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A Tale of Two Social Media Policies: "Vader's Death Star" vs. "Don't Embarrass Your Mom"..

I interrupt my normal programming to do this quick rundown of social media policy posts that I've riffed out in the past.  In the past couple of days, I've had 7 or 8 requests to send links regarding guidance for social media policies, so this is the rundown I promised some folks.

Kick it...

Your choices are as follows (there are four choices) when it comes to a social media policy for your employees:Vader and elmo

Option #1. You can say "We Don't Need No Stinking Social Media Policy" and do nothing.

Option #2. You can go command and control, Darth Vader Death Star style, creating a legal masterpiece that will either be ignored or freeze everybody from using social media on behalf of your company, like Bambi freezing in the road as your're barreling down the highway in your American, gas guzzling SUV (full disclosure - I own two).

Option #3. You can take a common sense approach to a social media policy and tell employees what you expect, trust them, and oh yeah - remind them that when they use social media as a company agent - they're responsible for everything in that phone book size document you call "the Employee Handbook".

Option #4.  If you have to go Vader style (option #2 - and I get why most of you have to go this way...), you can do the big legal document, THEN STILL TALK LIKE A HUMAN by communicating that policy via the common sense approach outlined in #3.

For me, I'm a fan of #3 (common sense, easy to understand language), or #4 if you have to go with the big, legal sounding document. 

On to the show - NSTBHere's an example of the common sense, topical sounding policy I provided at the Capitalist awhile back (this is option #3, and could be used as the human interface to option #4):

"I'd keep it simple with a little something like this:

"<Insert your company name here> encourages team members to be active in social media as a representative of our company.  Only three rules – be real, add value and don’t say anything that would embarrass your mom.  If your mom has low standards, then don’t say anything you wouldn’t want to see on the front page of USA Today.  Simple enough."

That's what I got.  If I was really writing in long form, I'd slip something in like "P.S. - You're responsible for all the other stuff in the handbook when you're twittering, blogging, facebooking or whatever it is that you crazy kids are doing these days."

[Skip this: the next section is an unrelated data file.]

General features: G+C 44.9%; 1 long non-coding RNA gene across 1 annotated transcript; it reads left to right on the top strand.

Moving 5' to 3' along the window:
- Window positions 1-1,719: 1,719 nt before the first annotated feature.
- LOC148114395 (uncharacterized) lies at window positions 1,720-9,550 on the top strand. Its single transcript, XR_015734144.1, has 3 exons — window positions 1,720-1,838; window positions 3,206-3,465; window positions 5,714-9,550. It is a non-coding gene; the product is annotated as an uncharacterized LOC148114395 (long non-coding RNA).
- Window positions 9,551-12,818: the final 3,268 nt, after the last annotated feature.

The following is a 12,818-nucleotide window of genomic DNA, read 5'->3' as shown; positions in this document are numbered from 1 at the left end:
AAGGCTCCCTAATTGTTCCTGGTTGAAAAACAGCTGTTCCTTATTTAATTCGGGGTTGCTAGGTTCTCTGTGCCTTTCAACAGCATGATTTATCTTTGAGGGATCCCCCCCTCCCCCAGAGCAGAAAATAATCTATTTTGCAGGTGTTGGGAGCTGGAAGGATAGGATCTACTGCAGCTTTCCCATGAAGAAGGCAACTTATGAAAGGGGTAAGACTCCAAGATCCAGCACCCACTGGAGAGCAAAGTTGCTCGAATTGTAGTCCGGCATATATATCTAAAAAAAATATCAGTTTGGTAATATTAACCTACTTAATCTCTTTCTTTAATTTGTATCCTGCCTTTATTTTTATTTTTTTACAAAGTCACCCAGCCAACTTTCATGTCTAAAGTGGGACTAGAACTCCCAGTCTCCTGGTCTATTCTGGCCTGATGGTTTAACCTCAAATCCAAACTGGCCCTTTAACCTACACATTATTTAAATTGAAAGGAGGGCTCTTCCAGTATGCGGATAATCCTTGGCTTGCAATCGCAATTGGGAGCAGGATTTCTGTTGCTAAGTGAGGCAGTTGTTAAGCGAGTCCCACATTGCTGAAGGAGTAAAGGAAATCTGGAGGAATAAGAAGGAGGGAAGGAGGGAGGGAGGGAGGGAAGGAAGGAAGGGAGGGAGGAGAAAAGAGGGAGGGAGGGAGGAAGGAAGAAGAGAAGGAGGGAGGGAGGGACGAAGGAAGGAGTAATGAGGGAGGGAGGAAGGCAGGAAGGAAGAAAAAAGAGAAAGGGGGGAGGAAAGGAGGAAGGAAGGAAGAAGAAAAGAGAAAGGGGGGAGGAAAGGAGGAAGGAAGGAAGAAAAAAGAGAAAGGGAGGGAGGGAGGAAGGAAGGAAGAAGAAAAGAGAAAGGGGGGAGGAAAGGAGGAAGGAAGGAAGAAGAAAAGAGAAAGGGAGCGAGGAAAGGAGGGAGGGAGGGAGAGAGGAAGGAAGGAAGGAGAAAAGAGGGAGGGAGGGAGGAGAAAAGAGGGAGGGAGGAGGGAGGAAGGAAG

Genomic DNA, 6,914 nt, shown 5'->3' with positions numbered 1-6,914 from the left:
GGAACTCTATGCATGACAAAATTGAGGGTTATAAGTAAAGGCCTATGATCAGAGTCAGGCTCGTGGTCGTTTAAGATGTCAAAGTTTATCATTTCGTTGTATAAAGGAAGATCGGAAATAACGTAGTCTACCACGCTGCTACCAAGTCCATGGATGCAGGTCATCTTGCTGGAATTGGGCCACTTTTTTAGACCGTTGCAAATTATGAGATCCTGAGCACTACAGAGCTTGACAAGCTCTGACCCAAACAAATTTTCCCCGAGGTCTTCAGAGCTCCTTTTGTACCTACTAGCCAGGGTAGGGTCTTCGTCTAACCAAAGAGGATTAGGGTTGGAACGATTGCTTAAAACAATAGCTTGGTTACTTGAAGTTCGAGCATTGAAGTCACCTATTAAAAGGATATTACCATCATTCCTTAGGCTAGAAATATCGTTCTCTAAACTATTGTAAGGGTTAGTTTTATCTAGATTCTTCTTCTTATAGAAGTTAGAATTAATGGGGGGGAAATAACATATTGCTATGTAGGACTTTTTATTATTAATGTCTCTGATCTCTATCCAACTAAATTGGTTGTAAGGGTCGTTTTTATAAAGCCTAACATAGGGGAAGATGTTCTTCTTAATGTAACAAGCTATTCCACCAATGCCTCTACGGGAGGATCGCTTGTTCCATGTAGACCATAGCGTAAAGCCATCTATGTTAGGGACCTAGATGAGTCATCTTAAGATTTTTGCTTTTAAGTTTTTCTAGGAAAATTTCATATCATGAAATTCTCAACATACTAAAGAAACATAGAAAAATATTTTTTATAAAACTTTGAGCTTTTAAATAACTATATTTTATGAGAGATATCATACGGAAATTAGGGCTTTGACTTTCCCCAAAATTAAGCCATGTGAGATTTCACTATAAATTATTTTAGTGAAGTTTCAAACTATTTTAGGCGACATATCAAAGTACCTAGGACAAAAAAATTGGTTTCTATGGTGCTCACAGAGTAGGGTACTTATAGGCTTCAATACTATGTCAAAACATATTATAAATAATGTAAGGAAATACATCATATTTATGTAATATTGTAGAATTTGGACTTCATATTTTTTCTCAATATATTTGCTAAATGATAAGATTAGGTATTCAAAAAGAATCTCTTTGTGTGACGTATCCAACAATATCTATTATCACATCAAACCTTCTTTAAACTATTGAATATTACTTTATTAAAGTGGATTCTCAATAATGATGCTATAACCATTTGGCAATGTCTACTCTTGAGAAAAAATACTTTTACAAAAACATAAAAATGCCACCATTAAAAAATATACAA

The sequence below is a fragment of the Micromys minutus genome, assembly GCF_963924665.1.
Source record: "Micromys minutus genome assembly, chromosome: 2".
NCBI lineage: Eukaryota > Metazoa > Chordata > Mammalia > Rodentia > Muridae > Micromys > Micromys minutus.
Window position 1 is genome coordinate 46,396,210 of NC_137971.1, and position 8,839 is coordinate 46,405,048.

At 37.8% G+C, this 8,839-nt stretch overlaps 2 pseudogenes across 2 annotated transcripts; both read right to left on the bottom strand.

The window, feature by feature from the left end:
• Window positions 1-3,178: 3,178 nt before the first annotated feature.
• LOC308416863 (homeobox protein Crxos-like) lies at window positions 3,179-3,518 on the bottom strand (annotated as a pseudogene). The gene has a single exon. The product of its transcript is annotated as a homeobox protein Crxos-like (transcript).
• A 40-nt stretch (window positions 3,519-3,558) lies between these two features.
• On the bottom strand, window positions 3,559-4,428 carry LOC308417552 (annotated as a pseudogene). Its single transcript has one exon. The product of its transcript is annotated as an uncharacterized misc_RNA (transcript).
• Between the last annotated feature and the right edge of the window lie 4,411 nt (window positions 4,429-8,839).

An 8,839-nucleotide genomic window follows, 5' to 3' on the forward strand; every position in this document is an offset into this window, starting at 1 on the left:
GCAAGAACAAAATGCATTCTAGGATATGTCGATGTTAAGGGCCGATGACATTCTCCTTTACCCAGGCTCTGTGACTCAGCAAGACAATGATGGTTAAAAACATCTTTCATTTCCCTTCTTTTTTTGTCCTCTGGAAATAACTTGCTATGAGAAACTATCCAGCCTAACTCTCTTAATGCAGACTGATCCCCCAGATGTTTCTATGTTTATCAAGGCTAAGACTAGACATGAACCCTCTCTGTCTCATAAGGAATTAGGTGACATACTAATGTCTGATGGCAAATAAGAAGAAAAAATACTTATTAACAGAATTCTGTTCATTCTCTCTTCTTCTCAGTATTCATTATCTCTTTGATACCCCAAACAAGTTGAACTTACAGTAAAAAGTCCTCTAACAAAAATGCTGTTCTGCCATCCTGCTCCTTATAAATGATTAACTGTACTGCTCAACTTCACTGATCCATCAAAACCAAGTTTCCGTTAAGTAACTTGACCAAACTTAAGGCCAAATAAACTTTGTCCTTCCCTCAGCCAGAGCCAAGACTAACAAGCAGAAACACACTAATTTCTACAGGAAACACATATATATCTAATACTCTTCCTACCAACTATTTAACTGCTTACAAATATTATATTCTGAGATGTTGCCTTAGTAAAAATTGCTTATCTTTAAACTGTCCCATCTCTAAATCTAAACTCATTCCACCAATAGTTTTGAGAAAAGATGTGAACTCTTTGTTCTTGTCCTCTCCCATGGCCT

If you need the corporate sounding approach (option #2, also used in option #4 above), here's one from a corporate communications perspective that I shared at the Capitalist back in the day:

"1. Official ____ Social Media sites and applications are authorized only by Corporate Communications and are to be maintained only by ____  CorporateCommunications staff and/or CC designees.

2. There will be only one official social media site/page per application. Only ____ Corporate Communications may establish an application site. No ____ department, division or individual is authorized to create and maintain a social media application site on behalf of or in representation of _____.

3. Departments, Divisions and/or individuals wishing for specific communications to be posted to the official ____ social media applications should contact Corporate Communications for approval and posting. Exceptions will be made only for designated foundation and human resources representatives who are authorized to post only information of a fundraising/event or recruitment nature.

4. As with traditional media outlets and other communications vehicles, no ____ employee is authorized to speak (represent, post, tweet, etc.) on behalf of ____ other than officially designated ____ Corporate Communications Staff Members.

5. Employees utilizing social media personally should observe all laws and regulations. No personally identifying information or other information that otherwise could identify ____ customers should be included in any social media communications on employee’s personal social media sites.

6. All other _____ administrative and corporate communications policies apply to social media as with all other mediums. The policies include, but are not limited to, ____ logo usage, photos, media relations, employee relations and other public relations and marketing activities. "

Need some other examples?  Check out these submissions from Jessica Lee and the HR Bartender.

Good luck out there - it's time to get ill.  If you have to be Vader, at least be the topical Vader outlined in option #4.


social media applications

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Asad Ali

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